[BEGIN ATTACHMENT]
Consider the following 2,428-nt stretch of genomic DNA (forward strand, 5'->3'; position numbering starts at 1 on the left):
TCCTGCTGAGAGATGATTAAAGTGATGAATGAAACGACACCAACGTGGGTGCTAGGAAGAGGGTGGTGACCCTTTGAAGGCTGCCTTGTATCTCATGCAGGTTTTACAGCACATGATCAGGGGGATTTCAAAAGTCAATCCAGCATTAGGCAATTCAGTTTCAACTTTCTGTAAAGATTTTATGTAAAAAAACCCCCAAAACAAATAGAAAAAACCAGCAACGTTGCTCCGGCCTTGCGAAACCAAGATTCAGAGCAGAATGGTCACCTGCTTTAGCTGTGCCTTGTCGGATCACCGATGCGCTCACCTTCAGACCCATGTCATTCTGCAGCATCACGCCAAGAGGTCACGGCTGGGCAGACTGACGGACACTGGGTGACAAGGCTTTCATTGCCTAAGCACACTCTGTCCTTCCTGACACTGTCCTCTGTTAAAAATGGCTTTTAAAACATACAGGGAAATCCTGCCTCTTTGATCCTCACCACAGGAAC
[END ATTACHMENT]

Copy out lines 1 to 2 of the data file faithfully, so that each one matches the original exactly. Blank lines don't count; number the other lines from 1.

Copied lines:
Consider the following 2,428-nt stretch of genomic DNA (forward strand, 5'->3'; position numbering starts at 1 on the left):
TCCTGCTGAGAGATGATTAAAGTGATGAATGAAACGACACCAACGTGGGTGCTAGGAAGAGGGTGGTGACCCTTTGAAGGCTGCCTTGTATCTCATGCAGGTTTTACAGCACATGATCAGGGGGATTTCAAAAGTCAATCCAGCATTAGGCAATTCAGTTTCAACTTTCTGTAAAGATTTTATGTAAAAAAACCCCCAAAACAAATAGAAAAAACCAGCAACGTTGCTCCGGCCTTGCGAAACCAAGATTCAGAGCAGAATGGTCACCTGCTTTAGCTGTGCCTTGTCGGATCACCGATGCGCTCACCTTCAGACCCATGTCATTCTGCAGCATCACGCCAAGAGGTCACGGCTGGGCAGACTGACGGACACTGGGTGACAAGGCTTTCATTGCCTAAGCACACTCTGTCCTTCCTGACACTGTCCTCTGTTAAAAATGGCTTTTAAAACATACAGGGAAATCCTGCCTCTTTGATCCTCACCACAGGAAC